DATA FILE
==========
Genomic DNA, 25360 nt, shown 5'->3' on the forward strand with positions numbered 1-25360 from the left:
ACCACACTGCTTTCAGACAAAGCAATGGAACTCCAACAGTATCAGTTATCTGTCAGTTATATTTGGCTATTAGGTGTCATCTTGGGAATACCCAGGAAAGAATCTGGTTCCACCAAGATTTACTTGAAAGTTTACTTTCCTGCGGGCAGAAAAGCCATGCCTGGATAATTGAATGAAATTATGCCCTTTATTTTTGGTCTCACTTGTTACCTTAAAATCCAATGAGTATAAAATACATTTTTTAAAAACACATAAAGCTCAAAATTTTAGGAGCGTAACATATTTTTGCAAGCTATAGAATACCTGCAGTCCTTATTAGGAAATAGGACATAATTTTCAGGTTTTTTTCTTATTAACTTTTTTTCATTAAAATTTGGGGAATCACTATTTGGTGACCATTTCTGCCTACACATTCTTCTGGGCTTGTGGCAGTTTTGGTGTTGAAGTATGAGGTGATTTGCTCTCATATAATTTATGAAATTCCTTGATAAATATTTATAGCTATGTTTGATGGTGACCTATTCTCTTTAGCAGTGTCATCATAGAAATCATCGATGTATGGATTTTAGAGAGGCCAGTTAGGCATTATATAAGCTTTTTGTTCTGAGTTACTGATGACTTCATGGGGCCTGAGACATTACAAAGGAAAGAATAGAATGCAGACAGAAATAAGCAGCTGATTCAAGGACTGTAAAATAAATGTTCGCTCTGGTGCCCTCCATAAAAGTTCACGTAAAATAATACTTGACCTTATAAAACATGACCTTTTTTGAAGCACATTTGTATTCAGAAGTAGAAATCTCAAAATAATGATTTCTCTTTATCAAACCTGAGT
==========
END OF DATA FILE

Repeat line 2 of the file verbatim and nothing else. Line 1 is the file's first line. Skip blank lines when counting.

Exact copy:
ACCACACTGCTTTCAGACAAAGCAATGGAACTCCAACAGTATCAGTTATCTGTCAGTTATATTTGGCTATTAGGTGTCATCTTGGGAATACCCAGGAAAGAATCTGGTTCCACCAAGATTTACTTGAAAGTTTACTTTCCTGCGGGCAGAAAAGCCATGCCTGGATAATTGAATGAAATTATGCCCTTTATTTTTGGTCTCACTTGTTACCTTAAAATCCAATGAGTATAAAATACATTTTTTAAAAACACATAAAGCTCAAAATTTTAGGAGCGTAACATATTTTTGCAAGCTATAGAATACCTGCAGTCCTTATTAGGAAATAGGACATAATTTTCAGGTTTTTTTCTTATTAACTTTTTTTCATTAAAATTTGGGGAATCACTATTTGGTGACCATTTCTGCCTACACATTCTTCTGGGCTTGTGGCAGTTTTGGTGTTGAAGTATGAGGTGATTTGCTCTCATATAATTTATGAAATTCCTTGATAAATATTTATAGCTATGTTTGATGGTGACCTATTCTCTTTAGCAGTGTCATCATAGAAATCATCGATGTATGGATTTTAGAGAGGCCAGTTAGGCATTATATAAGCTTTTTGTTCTGAGTTACTGATGACTTCATGGGGCCTGAGACATTACAAAGGAAAGAATAGAATGCAGACAGAAATAAGCAGCTGATTCAAGGACTGTAAAATAAATGTTCGCTCTGGTGCCCTCCATAAAAGTTCACGTAAAATAATACTTGACCTTATAAAACATGACCTTTTTTGAAGCACATTTGTATTCAGAAGTAGAAATCTCAAAATAATGATTTCTCTTTATCAAACCTGAGT